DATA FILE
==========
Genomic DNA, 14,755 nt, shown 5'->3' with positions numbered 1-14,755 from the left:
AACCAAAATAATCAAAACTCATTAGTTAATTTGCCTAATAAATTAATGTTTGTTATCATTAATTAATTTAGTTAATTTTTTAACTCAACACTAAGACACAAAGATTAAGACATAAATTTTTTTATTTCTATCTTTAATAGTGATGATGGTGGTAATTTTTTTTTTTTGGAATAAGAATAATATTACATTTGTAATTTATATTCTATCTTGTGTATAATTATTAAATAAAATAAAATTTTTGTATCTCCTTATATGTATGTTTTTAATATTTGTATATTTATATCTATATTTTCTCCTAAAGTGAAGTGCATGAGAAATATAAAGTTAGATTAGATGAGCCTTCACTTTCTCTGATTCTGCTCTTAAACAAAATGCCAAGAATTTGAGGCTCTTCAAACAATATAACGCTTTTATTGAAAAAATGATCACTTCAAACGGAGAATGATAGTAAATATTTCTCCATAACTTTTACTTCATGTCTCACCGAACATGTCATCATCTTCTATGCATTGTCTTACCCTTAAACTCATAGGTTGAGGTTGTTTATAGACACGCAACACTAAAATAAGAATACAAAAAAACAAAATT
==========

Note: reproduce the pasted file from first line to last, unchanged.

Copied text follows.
Genomic DNA, 14,755 nt, shown 5'->3' with positions numbered 1-14,755 from the left:
AACCAAAATAATCAAAACTCATTAGTTAATTTGCCTAATAAATTAATGTTTGTTATCATTAATTAATTTAGTTAATTTTTTAACTCAACACTAAGACACAAAGATTAAGACATAAATTTTTTTATTTCTATCTTTAATAGTGATGATGGTGGTAATTTTTTTTTTTTGGAATAAGAATAATATTACATTTGTAATTTATATTCTATCTTGTGTATAATTATTAAATAAAATAAAATTTTTGTATCTCCTTATATGTATGTTTTTAATATTTGTATATTTATATCTATATTTTCTCCTAAAGTGAAGTGCATGAGAAATATAAAGTTAGATTAGATGAGCCTTCACTTTCTCTGATTCTGCTCTTAAACAAAATGCCAAGAATTTGAGGCTCTTCAAACAATATAACGCTTTTATTGAAAAAATGATCACTTCAAACGGAGAATGATAGTAAATATTTCTCCATAACTTTTACTTCATGTCTCACCGAACATGTCATCATCTTCTATGCATTGTCTTACCCTTAAACTCATAGGTTGAGGTTGTTTATAGACACGCAACACTAAAATAAGAATACAAAAAAACAAAATT